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Selected from Henri Pourrat's classic Le tresor des contes, one of the finest folktale collections in the world, these one-hundred-odd legends, fairy tales, devotional pieces, jokes, and animal stories from the rural provinces of France comprise a magical volume. Fairies, changelings, giants, demons, bumpkins, knaves, bewitched and bewitching princesses, bandits, and other Selected from Henri Pourrat's classic Le tresor des contes, one of the finest folktale collections in the world, these one-hundred-odd legends, fairy tales, devotional pieces, jokes, and animal stories from the rural provinces of France comprise a magical volume. Fairies, changelings, giants, demons, bumpkins, knaves, bewitched and bewitching princesses, bandits, and others enact stories of perilous tests of love, contests with the devil, the beneficence of saints, and more.Royall Tyler's translation deftly captures the vigor and resonance of the originals, and his cogent introduction illuminates for the reader the earthy, chilling, mischievous, and mystical realm these tales evoke. Contents: Fairy enchantments The devil Bandits Around the village The mad and the wise Bestiary Love and marriage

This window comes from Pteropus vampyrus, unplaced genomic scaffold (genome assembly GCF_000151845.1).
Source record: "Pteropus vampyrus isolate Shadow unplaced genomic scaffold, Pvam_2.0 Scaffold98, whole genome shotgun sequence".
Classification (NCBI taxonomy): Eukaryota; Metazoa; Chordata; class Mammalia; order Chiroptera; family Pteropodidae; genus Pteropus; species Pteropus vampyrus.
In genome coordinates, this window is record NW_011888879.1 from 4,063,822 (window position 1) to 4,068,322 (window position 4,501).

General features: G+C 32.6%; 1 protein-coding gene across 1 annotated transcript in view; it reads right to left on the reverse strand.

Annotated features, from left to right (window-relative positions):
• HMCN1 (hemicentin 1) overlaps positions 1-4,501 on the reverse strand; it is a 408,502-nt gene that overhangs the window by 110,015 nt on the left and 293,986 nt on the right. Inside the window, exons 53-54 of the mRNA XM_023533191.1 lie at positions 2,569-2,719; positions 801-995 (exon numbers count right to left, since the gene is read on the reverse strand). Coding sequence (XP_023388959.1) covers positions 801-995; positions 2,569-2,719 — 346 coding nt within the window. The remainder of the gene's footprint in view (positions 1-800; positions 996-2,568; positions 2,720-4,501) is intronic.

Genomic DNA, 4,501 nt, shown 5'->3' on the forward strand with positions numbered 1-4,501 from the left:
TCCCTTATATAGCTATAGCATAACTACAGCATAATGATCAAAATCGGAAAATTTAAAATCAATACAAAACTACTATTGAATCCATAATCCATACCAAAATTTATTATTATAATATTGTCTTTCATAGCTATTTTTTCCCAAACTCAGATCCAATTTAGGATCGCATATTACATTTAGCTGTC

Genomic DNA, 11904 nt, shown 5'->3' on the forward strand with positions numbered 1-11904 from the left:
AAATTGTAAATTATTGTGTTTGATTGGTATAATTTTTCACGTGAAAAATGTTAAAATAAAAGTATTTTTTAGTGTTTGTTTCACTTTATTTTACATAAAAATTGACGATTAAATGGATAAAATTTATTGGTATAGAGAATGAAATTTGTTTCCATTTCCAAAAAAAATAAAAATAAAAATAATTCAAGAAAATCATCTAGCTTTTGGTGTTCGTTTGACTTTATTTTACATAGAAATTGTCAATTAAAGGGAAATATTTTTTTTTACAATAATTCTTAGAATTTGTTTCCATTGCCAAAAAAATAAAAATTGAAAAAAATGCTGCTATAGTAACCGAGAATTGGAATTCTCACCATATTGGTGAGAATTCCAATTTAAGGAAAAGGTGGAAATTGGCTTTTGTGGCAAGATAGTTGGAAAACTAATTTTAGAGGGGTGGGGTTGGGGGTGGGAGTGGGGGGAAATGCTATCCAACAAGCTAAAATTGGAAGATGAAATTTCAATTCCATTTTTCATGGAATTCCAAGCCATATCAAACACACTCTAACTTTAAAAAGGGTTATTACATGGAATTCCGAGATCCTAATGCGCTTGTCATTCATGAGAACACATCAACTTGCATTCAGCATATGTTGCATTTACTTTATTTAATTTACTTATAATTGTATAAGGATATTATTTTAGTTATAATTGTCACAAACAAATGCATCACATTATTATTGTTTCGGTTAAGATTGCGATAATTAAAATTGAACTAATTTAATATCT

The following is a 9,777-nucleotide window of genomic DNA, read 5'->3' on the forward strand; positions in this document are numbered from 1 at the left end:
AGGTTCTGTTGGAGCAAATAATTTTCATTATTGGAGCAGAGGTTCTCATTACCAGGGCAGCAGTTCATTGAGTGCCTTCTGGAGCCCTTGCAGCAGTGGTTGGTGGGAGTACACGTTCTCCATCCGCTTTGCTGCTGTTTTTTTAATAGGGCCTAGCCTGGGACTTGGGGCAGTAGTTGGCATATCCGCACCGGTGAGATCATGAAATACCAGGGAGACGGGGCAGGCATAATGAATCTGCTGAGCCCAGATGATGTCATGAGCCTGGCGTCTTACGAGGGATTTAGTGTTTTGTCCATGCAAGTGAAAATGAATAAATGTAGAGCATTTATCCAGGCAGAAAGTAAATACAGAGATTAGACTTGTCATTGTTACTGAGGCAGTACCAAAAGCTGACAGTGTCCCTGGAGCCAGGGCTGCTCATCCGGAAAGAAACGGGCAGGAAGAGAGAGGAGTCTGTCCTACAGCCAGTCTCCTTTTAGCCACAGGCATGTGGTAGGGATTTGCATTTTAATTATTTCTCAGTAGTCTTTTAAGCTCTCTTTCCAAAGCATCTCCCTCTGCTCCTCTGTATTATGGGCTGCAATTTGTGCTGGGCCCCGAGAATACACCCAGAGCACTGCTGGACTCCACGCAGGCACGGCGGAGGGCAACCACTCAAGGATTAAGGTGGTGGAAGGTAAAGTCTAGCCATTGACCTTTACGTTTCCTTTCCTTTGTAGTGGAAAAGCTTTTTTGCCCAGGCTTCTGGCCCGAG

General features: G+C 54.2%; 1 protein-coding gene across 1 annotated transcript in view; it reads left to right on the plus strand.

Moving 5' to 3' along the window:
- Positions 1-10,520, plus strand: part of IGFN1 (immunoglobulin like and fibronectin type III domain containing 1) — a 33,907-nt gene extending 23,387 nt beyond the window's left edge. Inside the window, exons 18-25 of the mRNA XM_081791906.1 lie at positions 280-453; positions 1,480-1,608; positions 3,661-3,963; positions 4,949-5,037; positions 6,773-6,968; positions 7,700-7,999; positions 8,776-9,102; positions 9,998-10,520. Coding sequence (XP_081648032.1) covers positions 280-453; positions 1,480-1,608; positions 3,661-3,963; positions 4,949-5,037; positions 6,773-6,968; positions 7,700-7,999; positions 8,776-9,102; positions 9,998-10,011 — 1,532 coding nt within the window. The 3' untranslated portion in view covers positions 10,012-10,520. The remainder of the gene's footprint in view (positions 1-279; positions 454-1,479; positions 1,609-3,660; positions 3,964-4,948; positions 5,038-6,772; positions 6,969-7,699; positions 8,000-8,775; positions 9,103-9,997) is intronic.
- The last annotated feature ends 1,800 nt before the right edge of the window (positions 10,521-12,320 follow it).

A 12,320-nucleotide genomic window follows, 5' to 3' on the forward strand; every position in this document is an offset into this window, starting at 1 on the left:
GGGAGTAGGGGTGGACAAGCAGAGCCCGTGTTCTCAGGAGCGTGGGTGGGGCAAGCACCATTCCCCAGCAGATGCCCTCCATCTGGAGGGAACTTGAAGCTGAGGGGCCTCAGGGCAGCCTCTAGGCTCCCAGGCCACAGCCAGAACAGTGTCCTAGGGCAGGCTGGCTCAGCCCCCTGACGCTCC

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Selected from Henri Pourrat's classic Le tresor des contes, one of the finest folktale collections in the world, these one-hundred-odd legends, fairy tales, devotional pieces, jokes, and animal stories from the rural provinces of France comprise a magical volume. Fairies, changelings, giants, demons, bumpkins, knaves, bewitched and bewitching princesses, bandits, and other Selected from Henri Pourrat's classic Le tresor des contes, one of the finest folktale collections in the world, these one-hundred-odd legends, fairy tales, devotional pieces, jokes, and animal stories from the rural provinces of France comprise a magical volume. Fairies, changelings, giants, demons, bumpkins, knaves, bewitched and bewitching princesses, bandits, and others enact stories of perilous tests of love, contests with the devil, the beneficence of saints, and more.Royall Tyler's translation deftly captures the vigor and resonance of the originals, and his cogent introduction illuminates for the reader the earthy, chilling, mischievous, and mystical realm these tales evoke. Contents: Fairy enchantments The devil Bandits Around the village The mad and the wise Bestiary Love and marriage